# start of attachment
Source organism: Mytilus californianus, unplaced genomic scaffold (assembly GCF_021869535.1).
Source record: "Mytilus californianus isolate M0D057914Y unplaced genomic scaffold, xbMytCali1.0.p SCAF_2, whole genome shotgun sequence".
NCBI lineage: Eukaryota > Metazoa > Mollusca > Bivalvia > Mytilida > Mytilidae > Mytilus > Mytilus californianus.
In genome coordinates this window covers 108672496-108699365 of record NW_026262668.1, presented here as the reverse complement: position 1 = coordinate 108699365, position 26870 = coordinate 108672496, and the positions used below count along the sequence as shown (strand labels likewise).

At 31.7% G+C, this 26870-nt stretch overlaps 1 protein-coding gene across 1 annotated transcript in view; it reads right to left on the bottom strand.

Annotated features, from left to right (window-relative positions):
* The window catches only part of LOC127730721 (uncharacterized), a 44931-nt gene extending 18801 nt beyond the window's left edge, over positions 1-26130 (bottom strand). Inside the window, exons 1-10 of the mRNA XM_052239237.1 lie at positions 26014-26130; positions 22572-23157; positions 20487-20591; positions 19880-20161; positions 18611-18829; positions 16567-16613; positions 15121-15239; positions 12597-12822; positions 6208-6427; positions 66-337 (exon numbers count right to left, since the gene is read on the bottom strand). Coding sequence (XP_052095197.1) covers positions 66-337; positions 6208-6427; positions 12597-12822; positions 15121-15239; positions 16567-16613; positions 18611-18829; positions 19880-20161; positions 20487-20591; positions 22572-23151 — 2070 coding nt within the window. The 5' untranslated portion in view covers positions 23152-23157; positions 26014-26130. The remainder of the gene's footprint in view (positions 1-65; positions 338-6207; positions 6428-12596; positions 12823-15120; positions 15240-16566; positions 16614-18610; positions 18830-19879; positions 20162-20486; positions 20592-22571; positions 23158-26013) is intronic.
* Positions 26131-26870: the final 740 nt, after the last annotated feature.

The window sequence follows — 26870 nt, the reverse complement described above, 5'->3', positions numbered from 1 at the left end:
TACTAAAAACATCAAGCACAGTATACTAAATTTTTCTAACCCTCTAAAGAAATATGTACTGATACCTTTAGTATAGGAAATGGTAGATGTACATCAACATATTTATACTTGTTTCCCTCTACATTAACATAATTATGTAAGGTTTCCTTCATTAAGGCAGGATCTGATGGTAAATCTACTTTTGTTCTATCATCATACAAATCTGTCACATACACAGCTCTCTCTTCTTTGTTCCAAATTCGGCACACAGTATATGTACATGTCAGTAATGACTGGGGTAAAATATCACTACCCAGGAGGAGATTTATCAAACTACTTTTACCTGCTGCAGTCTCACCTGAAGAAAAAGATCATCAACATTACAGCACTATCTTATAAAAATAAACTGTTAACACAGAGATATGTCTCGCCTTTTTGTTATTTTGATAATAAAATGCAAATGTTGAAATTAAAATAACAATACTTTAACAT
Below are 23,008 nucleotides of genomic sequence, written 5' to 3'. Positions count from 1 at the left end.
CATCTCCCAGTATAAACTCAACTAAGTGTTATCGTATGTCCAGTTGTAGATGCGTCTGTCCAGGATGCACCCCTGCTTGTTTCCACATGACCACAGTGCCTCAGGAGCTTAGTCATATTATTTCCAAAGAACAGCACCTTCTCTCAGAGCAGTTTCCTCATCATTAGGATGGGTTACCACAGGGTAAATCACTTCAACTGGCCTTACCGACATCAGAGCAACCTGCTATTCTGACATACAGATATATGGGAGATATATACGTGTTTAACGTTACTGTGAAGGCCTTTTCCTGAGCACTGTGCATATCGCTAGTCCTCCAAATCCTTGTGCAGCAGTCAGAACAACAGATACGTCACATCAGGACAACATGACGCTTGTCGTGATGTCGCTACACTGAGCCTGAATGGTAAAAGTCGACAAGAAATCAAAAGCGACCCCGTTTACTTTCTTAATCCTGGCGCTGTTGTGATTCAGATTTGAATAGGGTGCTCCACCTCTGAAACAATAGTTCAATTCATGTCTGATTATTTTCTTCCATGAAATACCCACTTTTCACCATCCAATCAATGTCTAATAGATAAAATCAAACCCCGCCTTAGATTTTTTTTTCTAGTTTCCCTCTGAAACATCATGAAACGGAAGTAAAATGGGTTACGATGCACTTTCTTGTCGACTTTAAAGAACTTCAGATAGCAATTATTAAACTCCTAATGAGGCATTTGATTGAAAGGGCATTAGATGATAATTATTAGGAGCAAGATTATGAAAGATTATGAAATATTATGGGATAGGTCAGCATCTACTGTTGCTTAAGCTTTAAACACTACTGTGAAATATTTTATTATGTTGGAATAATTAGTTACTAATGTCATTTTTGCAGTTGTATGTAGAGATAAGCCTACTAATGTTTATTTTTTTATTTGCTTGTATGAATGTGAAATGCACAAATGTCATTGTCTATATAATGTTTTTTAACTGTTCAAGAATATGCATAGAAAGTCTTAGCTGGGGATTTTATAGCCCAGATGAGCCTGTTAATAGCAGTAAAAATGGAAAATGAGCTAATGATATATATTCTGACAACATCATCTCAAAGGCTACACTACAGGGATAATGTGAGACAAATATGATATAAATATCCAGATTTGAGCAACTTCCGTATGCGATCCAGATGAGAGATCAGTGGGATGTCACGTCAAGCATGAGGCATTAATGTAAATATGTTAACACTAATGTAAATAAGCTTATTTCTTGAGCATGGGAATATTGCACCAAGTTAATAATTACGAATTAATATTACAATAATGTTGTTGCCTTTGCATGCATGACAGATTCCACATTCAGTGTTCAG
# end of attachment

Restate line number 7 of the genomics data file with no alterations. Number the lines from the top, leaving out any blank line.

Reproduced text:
* The window catches only part of LOC127730721 (uncharacterized), a 44931-nt gene extending 18801 nt beyond the window's left edge, over positions 1-26130 (bottom strand). Inside the window, exons 1-10 of the mRNA XM_052239237.1 lie at positions 26014-26130; positions 22572-23157; positions 20487-20591; positions 19880-20161; positions 18611-18829; positions 16567-16613; positions 15121-15239; positions 12597-12822; positions 6208-6427; positions 66-337 (exon numbers count right to left, since the gene is read on the bottom strand). Coding sequence (XP_052095197.1) covers positions 66-337; positions 6208-6427; positions 12597-12822; positions 15121-15239; positions 16567-16613; positions 18611-18829; positions 19880-20161; positions 20487-20591; positions 22572-23151 — 2070 coding nt within the window. The 5' untranslated portion in view covers positions 23152-23157; positions 26014-26130. The remainder of the gene's footprint in view (positions 1-65; positions 338-6207; positions 6428-12596; positions 12823-15120; positions 15240-16566; positions 16614-18610; positions 18830-19879; positions 20162-20486; positions 20592-22571; positions 23158-26013) is intronic.